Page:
My Lords, with the leave of the House, I will repeat in the form of a Statement the Answer given by my right honourable friend Caroline Nokes to an Urgent Question in another place. The Statement is as follows:
“Mr Speaker, while we are confident in agreeing a good deal for both sides, as a responsible Government we will continue to prepare for all scenarios, including the unlikely outcome that we leave the EU without any deal in March 2019. We have reached an agreement with the EU on citizens’ rights that will protect those EU citizens and their family members who are resident in the UK until the end of the planned implementation period on 31 December 2020.
We are introducing the EU settlement scheme under UK immigration law for resident EU citizens and their family members covered by the draft withdrawal agreement. This will enable those who are resident in the UK before the end of the planned implementation period on 31 December 2020 to confirm their status under the EU settlement scheme. Anyone who already has five years’ continuous residence in the UK when they apply under the scheme will be eligible to apply for settled status. Those who have not yet reached five years’ continuous residence will be eligible to be granted pre-settled status and will be able to apply for settled status once they reach the five-year point.
In the unlikely event of a no deal, the Prime Minister has already confirmed that all EU citizens resident here by 29 March 2019 will be welcome to stay. They are part of our community, and part of our country, and we welcome the contribution that they make. Last week, the Prime Minister extended that commitment to citizens of Norway, Iceland and Liechtenstein, and we are close to reaching an agreement with Switzerland. We will set out further details shortly so that those affected can have the clarity and certainty they need”.
I thank the Minister for repeating the Answer to the Urgent Question in the other place. Last week the Immigration Minister told the Commons Home Affairs Select Committee that in the event of a no-deal Brexit:
“If somebody has not been here prior to the end of March next year, then employers will have to make sure that they go through adequately rigorous checks to evidence somebody’s right to work”.
First, was that statement correct in all respects: that employers after 29 March 2019 will have to differentiate between resident EU citizens already here and those arriving after our departure from the EU? Secondly, if the Immigration Minister’s statement was correct, what form will these “rigorous checks” after 29 March take that employers will have to make sure that EU citizens not already here prior to that date will have to go through to evidence their right to work? How will these rigorous checks differ from what employers have to do at present when EU citizens seek work here under the existing EU free movement of labour provisions? Finally, when will sadly lacking publicly available written guidance on this specific issue be provided?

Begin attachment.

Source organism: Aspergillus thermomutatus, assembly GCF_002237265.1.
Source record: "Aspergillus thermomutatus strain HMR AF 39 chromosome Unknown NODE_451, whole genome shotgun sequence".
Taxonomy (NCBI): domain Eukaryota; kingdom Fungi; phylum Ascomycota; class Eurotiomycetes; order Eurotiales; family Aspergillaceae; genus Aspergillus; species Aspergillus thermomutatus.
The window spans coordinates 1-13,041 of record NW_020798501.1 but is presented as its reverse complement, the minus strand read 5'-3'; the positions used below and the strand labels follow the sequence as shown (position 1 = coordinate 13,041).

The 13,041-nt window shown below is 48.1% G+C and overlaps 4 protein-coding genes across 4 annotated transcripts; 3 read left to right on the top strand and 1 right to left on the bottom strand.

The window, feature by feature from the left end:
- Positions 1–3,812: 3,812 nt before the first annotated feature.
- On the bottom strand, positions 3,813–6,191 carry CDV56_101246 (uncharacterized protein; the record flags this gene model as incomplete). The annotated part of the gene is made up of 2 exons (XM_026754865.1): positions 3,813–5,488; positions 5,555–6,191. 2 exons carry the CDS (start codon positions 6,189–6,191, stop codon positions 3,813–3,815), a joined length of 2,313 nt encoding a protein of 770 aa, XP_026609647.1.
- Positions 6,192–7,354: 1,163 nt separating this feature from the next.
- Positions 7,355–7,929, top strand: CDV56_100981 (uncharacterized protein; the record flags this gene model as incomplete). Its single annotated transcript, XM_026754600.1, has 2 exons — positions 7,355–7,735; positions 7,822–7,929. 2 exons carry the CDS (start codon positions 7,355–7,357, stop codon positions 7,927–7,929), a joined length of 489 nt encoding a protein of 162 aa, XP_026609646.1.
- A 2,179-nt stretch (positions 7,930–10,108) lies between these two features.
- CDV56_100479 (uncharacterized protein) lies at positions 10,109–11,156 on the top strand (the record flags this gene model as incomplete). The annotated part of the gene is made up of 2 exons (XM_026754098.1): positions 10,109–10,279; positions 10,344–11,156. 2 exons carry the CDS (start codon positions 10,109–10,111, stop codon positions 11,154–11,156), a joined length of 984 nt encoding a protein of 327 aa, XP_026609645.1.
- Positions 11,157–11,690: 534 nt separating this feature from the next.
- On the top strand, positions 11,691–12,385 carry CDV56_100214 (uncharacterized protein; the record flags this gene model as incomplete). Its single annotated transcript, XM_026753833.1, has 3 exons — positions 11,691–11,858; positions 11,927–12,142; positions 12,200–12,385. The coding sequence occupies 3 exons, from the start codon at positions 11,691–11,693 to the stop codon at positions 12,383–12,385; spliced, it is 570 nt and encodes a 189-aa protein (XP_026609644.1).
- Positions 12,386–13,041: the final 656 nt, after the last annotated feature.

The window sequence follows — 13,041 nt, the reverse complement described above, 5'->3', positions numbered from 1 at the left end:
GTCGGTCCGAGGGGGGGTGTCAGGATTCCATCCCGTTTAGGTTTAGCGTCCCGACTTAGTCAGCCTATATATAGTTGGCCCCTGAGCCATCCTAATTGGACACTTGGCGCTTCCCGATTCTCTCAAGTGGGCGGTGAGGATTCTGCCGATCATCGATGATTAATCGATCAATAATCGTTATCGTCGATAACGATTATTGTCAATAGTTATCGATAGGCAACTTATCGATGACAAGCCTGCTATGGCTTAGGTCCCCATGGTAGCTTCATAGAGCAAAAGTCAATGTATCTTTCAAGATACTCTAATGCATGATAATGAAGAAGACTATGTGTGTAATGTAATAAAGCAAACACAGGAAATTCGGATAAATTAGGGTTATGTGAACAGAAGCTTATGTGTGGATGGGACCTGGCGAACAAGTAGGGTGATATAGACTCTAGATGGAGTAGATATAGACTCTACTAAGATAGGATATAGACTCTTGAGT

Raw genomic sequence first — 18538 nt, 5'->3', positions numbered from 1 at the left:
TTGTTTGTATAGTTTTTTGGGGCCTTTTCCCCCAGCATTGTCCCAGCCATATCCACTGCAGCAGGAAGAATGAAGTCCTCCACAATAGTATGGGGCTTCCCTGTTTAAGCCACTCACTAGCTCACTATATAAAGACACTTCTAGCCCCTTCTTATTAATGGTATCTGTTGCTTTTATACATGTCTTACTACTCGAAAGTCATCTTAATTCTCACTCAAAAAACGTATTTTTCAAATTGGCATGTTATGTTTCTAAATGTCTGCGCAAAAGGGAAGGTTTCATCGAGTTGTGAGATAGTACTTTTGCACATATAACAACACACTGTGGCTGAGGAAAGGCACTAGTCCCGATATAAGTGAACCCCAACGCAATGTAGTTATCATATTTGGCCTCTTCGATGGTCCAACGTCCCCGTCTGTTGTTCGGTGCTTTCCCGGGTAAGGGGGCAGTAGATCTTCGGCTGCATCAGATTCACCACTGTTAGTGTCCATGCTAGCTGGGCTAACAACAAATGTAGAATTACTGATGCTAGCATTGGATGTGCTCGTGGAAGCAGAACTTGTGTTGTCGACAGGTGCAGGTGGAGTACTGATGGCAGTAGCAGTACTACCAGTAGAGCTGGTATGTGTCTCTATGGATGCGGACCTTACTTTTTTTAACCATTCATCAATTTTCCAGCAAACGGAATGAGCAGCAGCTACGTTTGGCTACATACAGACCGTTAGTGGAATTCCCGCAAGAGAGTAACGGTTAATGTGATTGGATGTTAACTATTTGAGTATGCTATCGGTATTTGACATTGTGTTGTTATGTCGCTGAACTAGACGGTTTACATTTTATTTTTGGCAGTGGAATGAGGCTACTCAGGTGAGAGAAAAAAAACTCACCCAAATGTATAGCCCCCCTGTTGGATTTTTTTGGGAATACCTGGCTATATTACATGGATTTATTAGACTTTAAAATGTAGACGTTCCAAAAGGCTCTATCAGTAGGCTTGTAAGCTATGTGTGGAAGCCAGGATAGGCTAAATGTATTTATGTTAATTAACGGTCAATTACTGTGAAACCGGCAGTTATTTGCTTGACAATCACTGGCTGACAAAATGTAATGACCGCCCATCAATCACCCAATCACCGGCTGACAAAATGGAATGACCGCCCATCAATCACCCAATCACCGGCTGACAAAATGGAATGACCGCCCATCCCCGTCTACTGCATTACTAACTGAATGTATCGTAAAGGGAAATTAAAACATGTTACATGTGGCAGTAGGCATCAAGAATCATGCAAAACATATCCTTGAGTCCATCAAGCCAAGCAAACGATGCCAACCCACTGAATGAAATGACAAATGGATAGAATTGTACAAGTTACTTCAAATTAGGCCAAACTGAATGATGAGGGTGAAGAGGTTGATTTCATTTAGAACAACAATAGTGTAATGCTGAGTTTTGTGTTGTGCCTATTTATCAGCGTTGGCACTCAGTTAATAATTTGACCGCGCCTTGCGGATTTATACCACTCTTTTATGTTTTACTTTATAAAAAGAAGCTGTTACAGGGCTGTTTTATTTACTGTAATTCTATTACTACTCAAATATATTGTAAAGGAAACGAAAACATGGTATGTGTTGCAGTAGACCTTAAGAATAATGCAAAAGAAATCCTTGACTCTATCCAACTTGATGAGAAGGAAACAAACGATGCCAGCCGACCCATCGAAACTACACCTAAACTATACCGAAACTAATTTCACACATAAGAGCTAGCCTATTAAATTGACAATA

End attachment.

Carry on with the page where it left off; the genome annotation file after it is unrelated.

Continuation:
I thank the noble Lord for that question. Regarding employer checks, he will know that employers already need to carry out right-to-work checks on EU citizens, and that will not change. It is clear that employers will carry out right-to-work checks on EU citizens as they already do, and they will not be expected to differentiate between a resident EU citizen and those arriving after March 2019. However, in addition, I understand that employers have been given toolkits to enable them to carry out their duties in the right way.
My Lords, can the Minister clarify that? The Prime Minister promised EU citizens that they could stay come what may—that is, in the event of a no deal—and that is repeated in the reply today. First, how can we have confidence in a Prime Ministerial assurance which is then contradicted by a junior Minister? Are the Government planning to introduce legislation in the event of no deal that could impose work restrictions on EU nationals and sanctions on employers in relation to those restrictions? I do not think that that any current legislative requirement would cover that situation. The Minister said that EU nationals are subject to employer checks at the moment. Can she clarify what those checks are, because I think that EU nationals are in a different position to non-EU nationals, who are subject to immigration control? Lastly, will there be other hostile environment checks on rights to healthcare, benefits and so on?
The noble Baroness will know, because my right honourable friend the Home Secretary has already said it, that there will not be a hostile environment. There will continue to be a compliant environment now and when we leave the European Union. On the Prime Minister’s statement that EU citizens can stay, I do not think that she has been contradicted by a junior Minister. I add that my right honourable friend Caroline Nokes—if that is who the noble Baroness was referring to—is not a junior minister; she is in fact a member of the Cabinet. Is that who the noble Baroness was referring to?